So here it is: The Apple Watch. A full six months after seeing Apple's first wearable, we have finally got our hands on what the company calls the most personal product it has ever made.
First and foremost, this is a smartwatch. That means we have a small computer with a touch screen and a Bluetooth connection to your iPhone, through which the watch receives notifications like texts, emails, tweets and Facebook messages, plus incoming calls, alerts to events in your calendar and an awful lot more. Passed from the watch to your phone is data about your movement, fitness and heart rate.
Watch uses all-new software which takes some getting used to. From the customisable watch faces and 'Glance' screens, to the app-covered home screen, settings menus, notification centre and favourites page, there's a lot going on here and most of it is brand new.
Apple Watch: Design
But first the design. This is the best-looking smartwatch I've ever used. The Huawei Watch and LG Watch Urbane both look stunning in publicity photos, but in the flesh they are too big and fail to deliver the sense of luxury given off by their looks. The Apple Watch is different. The first thing you notice is its roundness. It's true that the screen is square, but the case is rounded and curved at every edge, and even the larger 42mm model (the length of the case) is no larger in any direction than my Tissot.
The 38mm version is petite, and when paired with the soft leather Modern Buckle strap it could almost be described as dainty. I found it to be slightly too small - not to use necessarily, but to look at - and would opt for the 42mm. Anyone - especially women - with small wrists have until now been largely ignored by huge Android Wear watches from LG, Motorola and Huawei; the 38mm Apple Watch gives them a practical alternative. Also catering for small wrists is how Apple sells all strap styles in three lengths - small, medium and large.
I tried several different straps and found them all to be high quality - what you'd expect from a watch costing hundreds or even thousands of pounds. The Modern Buckle strap in particular, although only available on the 38mm model, is made from beautifully soft leather, and I like how the Leather Loop, although firmer to the touch, is held together by magnets hidden inside it. Straps are interchangeable and removing them is as easy as pressing a button where they connect to the case.
Using the Apple Watch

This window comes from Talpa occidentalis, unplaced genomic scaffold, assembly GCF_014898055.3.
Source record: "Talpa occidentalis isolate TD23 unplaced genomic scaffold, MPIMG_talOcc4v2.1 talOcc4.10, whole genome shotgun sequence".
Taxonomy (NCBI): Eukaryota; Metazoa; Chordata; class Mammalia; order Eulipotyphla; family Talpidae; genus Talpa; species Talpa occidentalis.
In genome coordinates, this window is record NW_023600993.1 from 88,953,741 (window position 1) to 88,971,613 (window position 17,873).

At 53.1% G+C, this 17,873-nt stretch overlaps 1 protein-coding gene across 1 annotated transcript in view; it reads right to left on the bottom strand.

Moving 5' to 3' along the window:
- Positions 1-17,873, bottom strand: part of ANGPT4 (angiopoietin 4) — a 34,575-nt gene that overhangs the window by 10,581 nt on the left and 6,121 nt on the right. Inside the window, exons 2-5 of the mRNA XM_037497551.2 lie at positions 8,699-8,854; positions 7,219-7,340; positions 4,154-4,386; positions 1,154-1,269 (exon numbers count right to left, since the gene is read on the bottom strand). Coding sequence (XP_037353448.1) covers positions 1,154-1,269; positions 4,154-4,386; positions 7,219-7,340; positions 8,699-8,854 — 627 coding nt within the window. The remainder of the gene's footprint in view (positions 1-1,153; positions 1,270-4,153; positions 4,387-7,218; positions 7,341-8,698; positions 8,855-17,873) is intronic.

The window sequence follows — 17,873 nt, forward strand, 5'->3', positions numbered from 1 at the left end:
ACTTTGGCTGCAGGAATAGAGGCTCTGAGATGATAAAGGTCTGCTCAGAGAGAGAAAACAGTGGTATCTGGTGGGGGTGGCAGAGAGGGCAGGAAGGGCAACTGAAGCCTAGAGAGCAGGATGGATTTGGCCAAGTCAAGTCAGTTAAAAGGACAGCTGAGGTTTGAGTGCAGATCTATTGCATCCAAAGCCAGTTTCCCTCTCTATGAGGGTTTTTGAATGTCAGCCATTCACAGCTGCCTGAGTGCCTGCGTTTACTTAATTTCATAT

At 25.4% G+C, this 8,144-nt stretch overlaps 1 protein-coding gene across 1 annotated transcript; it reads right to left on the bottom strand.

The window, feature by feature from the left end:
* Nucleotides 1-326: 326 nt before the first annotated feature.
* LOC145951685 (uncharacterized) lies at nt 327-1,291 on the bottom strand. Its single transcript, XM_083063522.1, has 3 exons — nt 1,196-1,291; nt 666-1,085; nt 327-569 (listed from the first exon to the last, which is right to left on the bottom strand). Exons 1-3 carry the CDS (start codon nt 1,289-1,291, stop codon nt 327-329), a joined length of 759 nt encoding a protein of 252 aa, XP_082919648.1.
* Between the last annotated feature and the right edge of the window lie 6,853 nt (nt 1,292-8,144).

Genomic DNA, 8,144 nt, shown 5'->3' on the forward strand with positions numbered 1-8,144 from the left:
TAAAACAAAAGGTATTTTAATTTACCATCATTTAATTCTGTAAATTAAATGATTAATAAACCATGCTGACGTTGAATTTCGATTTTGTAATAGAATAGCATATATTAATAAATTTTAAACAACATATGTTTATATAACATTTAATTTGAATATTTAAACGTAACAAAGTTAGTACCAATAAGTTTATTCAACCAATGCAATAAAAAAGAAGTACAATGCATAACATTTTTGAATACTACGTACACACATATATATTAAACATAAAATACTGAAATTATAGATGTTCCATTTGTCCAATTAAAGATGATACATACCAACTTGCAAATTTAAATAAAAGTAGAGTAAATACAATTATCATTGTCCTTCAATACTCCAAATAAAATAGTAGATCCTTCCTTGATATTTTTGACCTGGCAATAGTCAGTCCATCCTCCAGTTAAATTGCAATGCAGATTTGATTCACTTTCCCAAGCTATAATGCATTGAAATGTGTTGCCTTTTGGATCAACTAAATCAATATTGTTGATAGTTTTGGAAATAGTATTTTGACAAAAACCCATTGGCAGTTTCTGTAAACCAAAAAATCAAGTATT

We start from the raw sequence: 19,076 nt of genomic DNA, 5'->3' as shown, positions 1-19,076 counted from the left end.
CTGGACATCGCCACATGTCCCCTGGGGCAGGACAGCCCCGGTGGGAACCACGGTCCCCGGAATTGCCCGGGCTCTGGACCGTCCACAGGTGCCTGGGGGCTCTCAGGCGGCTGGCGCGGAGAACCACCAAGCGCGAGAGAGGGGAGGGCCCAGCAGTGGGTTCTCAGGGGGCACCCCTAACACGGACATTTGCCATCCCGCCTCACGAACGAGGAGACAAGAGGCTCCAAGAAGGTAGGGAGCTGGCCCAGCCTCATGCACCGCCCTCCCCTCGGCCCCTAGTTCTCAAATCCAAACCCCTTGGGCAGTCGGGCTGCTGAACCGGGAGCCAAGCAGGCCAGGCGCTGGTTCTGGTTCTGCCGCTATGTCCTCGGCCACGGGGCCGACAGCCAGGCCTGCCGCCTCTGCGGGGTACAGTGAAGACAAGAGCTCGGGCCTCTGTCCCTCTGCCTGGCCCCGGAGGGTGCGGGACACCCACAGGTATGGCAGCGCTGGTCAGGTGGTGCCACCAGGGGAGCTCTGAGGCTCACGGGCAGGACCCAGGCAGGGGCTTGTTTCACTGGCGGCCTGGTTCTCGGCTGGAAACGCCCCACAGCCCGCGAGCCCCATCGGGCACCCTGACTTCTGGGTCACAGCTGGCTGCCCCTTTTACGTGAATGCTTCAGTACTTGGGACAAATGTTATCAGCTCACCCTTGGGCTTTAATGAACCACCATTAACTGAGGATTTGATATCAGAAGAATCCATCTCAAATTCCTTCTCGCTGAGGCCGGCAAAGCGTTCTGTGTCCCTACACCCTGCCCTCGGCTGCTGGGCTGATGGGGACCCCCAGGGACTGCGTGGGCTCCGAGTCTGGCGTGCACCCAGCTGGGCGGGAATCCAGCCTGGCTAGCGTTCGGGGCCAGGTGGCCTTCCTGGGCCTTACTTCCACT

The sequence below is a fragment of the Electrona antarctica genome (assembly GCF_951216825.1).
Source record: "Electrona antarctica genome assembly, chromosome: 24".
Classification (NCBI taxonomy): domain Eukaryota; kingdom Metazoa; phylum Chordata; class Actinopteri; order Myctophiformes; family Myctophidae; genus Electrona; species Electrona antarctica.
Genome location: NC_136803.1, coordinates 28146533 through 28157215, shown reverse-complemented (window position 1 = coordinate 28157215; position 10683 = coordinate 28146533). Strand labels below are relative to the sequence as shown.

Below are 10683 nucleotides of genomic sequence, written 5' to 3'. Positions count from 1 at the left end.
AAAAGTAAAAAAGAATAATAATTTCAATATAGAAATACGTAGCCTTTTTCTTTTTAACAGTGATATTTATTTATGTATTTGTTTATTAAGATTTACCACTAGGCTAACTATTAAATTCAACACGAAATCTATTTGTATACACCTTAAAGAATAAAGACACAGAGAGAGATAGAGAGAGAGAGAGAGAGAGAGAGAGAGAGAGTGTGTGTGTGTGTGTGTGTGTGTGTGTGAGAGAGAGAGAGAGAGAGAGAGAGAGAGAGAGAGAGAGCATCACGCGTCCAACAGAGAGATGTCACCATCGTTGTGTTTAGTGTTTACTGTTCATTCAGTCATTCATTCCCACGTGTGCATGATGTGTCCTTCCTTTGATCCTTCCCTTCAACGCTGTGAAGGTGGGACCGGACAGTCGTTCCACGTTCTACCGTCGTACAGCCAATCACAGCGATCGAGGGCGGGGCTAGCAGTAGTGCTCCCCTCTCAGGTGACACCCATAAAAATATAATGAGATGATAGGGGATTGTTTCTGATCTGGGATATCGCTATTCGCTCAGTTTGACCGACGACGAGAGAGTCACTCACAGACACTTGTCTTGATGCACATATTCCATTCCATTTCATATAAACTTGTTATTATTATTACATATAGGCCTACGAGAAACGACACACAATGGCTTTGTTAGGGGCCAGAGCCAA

The screen lights up to show the time when you raise your wrist, but cannot be left on permanently. As an alternative, you can dive into the settings app and switch this off, so instead the screen is switched on by tapping it twice.
Swiping down from the top reveals your notifications, just like on the iPhone and iPad, and swiping up gives access to Glances. These are snippets of apps, such as an overview of your stock prices, the weather forecast, and how close you are to completing your fitness goals. Tap any of these to open the full app.
A long, firm press of the watch face opens the list of alternative faces, each of which can be customised - by changing the colour of the second hand, or making the dial 24 hours, for example - and 'complications' like the date, weather forecast and a second time zone can be added or removed. Pressing the crown takes you to the application home page, and from there a second press returns you to the time.
Pressing the imaginatively named 'side button', which is identical to the iPhone's screen lock button and will no doubt initially confuse Watch owners, brings up a page of your favourite contacts. From here you use the Digital Crown to scroll around, click it to select and then either call them, or send a canned iMessage (or one dictated to the watch and sent as a text or audio recording). Friends who both own an Apple Watch can send each other sketches drawn on the screen, a recording of each other's heartbeat, or a pattern tapped onto the screen.
Sending your heartbeat to a friend is undoubtedly a daft gimmick which few owners will use more than once, but otherwise the software is well presented and logical - once you've learnt where everything is and taught yourself not to use the side button to unlock it.
Apple Watch: Early verdict
Having spent an hour or so with various models of Watch, I was surprised at how much I now want one. Its hardware is a long way ahead of the competition, and the software feels much more finished and feature rich than Android Wear, without being too complicated.
I'm still not fully convinced that the smartwatch as a concept is something which can be a mass-market success like the iPhone. It has no specific use or "killer feature" to give it a reason for being - but then neither did the iPad when that arrived five years ago, and it didn't stop Apple selling millions of them. The Watch is expensive, but (ignoring the Edition) not shockingly so. The battery life will need to last a day, every single day, and developers will need to come up with thousands of cool and genuinely useful ways of using Watch.
If the Watch can pass these early tests then it will be a success. We should all remember that this is version one. The first iPod didn't have a colour screen; the first iPhone didn't have 3G, copy-and-paste or an App Store; the first iPad was big, heavy and didn't have a Full HD screen.
There is a lot of headroom for the Watch to develop and grow into something much more impressive, just as its predecessors have, but the real challenge now is for Apple to convince us the smartwatch concept is worth investing in.